I'll have some of of that aam ras with puris, please.
May 11, 2006 6:34 PM   Subscribe

It's mango season in India! Thanks to a new agreement, Americans will be able to partake in the joy of Indian mangoes, but in the meantime, there are plenty of ways to enjoy a Florida mango. Get creative with recipes, try one with chili powder or salt and pepper (and no, MTV, it's nothing sexual), buy the mango lover in your life a splitter, or make a wish at a mango tree. (Hint: try South Florida.) Just don't eat (or burn) the leaves!
posted by anjamu (50 comments total) 3 users marked this as a favorite
That should read, "Americans will soon be able to partake in the joy of Indian mangoes."

Not yet, sadly. It will be another year or so before we start importing them by the planeload.
posted by anjamu at 6:38 PM on May 11, 2006

Oh man, I love MIA and wondered about the "I salt and pepper my mango" thing. I guess I'm just a perv for assuming it was something dirty.
posted by piratebowling at 6:42 PM on May 11, 2006

Whereas, considering one of my friends told me that she puts garam masala on watermelon, I considered it a culinary thing.
posted by anjamu at 6:46 PM on May 11, 2006

Holy crap, gotta get me one of those splitter things! Anyone seen 'em for sale in Toronto?
posted by dobbs at 6:56 PM on May 11, 2006

Oh, and here's a recipe for Mango "chutney":

4 cups diced ripe mango
3 tbs lime juice
2 tbs minced ginger
2 green onions, white and 1 inch of green, diced
1/2 small jalepeno, cored, seeded, diced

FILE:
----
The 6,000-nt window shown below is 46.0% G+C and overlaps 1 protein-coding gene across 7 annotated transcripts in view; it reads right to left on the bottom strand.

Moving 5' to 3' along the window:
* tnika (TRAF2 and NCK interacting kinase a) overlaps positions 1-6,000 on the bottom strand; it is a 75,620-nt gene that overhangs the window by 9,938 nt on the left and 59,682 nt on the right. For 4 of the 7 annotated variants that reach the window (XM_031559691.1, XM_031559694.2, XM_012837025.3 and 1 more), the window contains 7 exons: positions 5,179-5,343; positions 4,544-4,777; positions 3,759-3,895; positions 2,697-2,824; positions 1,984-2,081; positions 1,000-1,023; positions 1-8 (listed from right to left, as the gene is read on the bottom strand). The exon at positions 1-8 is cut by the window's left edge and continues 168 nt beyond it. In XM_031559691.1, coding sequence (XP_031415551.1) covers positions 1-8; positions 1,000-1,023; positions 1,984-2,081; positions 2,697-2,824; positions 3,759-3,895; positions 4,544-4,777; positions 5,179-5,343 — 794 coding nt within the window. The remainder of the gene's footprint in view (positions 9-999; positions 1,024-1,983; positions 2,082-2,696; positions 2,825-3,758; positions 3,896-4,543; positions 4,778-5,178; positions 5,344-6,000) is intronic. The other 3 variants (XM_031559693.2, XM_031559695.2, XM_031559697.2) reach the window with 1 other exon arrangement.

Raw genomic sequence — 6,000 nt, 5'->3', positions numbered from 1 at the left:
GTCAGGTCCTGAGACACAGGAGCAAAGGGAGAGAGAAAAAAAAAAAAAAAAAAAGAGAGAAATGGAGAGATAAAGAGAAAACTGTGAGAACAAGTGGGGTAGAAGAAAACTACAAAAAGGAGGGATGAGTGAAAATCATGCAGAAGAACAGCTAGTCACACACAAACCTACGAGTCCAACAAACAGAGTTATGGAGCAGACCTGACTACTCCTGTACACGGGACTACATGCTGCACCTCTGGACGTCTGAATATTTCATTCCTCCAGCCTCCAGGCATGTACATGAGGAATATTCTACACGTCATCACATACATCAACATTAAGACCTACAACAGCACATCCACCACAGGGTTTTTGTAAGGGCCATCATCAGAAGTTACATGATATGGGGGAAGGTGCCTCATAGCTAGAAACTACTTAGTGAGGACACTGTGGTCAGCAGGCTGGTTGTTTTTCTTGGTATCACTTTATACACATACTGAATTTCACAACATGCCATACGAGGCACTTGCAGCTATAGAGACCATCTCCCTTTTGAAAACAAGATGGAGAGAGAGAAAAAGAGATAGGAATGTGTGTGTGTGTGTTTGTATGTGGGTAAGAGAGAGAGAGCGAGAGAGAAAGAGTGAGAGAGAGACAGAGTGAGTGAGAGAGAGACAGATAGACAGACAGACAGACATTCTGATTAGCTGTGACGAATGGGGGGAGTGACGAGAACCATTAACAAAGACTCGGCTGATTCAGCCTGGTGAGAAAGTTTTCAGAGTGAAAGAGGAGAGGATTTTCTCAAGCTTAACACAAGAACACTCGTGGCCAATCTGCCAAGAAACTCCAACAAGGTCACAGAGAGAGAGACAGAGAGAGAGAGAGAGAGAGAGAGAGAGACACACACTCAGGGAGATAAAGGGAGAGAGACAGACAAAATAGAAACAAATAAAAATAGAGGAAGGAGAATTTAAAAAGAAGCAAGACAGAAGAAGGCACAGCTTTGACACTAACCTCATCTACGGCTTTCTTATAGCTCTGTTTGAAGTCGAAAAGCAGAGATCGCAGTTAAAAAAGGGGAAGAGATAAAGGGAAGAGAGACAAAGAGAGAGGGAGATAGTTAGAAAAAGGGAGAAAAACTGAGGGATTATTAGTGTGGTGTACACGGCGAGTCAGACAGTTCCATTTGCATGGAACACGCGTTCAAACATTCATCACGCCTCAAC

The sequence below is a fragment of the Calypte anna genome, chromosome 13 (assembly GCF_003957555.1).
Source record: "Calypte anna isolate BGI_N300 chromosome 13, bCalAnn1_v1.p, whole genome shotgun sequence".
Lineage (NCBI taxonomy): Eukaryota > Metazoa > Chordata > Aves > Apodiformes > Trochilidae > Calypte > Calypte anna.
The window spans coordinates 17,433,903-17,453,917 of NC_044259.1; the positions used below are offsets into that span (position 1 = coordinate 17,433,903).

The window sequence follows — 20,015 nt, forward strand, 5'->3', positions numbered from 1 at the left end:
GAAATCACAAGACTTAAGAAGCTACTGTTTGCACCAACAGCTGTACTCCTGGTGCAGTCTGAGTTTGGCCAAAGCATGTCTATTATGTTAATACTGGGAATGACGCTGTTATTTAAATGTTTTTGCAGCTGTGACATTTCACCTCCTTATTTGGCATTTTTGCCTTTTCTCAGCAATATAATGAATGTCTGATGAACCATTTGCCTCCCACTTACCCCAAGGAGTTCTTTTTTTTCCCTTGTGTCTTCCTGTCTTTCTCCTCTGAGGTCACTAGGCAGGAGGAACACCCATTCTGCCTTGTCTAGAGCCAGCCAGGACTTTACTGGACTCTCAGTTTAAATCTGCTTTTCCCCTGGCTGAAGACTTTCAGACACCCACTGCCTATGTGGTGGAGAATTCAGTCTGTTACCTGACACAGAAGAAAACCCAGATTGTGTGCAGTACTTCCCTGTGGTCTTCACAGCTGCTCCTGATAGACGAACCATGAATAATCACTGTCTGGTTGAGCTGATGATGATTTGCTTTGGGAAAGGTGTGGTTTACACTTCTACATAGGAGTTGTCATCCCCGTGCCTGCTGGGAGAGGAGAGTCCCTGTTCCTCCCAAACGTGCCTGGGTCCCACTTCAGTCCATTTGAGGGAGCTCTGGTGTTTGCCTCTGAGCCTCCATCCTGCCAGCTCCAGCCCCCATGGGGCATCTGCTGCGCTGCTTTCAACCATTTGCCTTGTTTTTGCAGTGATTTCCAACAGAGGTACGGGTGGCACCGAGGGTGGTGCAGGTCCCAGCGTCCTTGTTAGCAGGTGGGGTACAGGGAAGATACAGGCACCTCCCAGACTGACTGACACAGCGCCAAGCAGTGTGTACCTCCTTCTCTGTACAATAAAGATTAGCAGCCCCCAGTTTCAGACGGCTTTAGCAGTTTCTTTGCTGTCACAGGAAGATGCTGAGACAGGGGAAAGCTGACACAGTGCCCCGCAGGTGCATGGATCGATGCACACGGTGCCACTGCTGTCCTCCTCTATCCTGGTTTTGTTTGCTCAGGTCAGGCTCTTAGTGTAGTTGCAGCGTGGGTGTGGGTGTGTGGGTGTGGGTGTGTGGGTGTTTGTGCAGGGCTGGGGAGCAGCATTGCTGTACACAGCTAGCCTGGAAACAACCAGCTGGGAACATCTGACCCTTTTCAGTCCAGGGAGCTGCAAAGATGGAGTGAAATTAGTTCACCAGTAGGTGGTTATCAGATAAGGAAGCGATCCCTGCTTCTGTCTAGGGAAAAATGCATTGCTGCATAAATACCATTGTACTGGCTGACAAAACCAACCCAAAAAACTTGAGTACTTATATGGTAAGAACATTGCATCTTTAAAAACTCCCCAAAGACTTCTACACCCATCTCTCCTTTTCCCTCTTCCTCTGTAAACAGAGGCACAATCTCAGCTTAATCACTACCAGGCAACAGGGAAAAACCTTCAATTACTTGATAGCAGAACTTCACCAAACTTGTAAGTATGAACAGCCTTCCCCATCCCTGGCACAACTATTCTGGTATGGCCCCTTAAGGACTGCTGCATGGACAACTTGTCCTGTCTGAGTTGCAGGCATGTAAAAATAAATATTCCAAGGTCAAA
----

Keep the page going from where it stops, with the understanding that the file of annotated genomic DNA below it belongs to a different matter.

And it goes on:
1/2 tsp sea salt
1 small handful of cilantro leaves

In a food processor, add all of the ingredients and pulse to combine well, but keep it chunky. Store in a covered container in the fridge for up to 2 or 3 days.

From this great book.
posted by dobbs at 7:00 PM on May 11, 2006 [1 favorite]

Mango splitter would be great. Haven't seen a really ripe mango here yet though, eh. Maybe I need to look at some different grocery stores.
posted by Talanvor at 7:05 PM on May 11, 2006

The mango splitter on Amazon. It looks very useful.
posted by soiled cowboy at 7:09 PM on May 11, 2006

Sweet (literally)! I remember mangos in India that were so juicy and succulant that you could stick a straw right into them and drink their insides.

Now, if only elotes would become a common street food, I could be very happy.
posted by Staggering Jack at 7:17 PM on May 11, 2006

I love adding cold chunks of mango to hot curried cauliflower or fish, with couscous and plain yoghurt.

Crazy yummy.
posted by moneyjane at 7:18 PM on May 11, 2006

Am I the only one who found the picture of the mango cutter... stimulating? I gotta get me one of those!

Also, can anyone attest to a significant difference between Florida mangos and Indan?
posted by lekvar at 7:20 PM on May 11, 2006

lekvar, my boyfriend was born in India, but his family currently lives in South Florida. They were very excited over the new trade agreement, so there must be something about it. They claim that the mangoes here are far inferior. Also I think that there are a lot of varieties we just don't get in the states.
posted by anjamu at 7:23 PM on May 11, 2006

Thank god. I am an American and my wife is from Bombay. If I can't get Alphonsos in NYC, I'm afraid she'll abandon me here!
posted by aletheia at 7:24 PM on May 11, 2006

may i strongly suggest the ataulfo mango? whole foods carries them and they're amazing. don't ruin them by adding anything. see description that follows: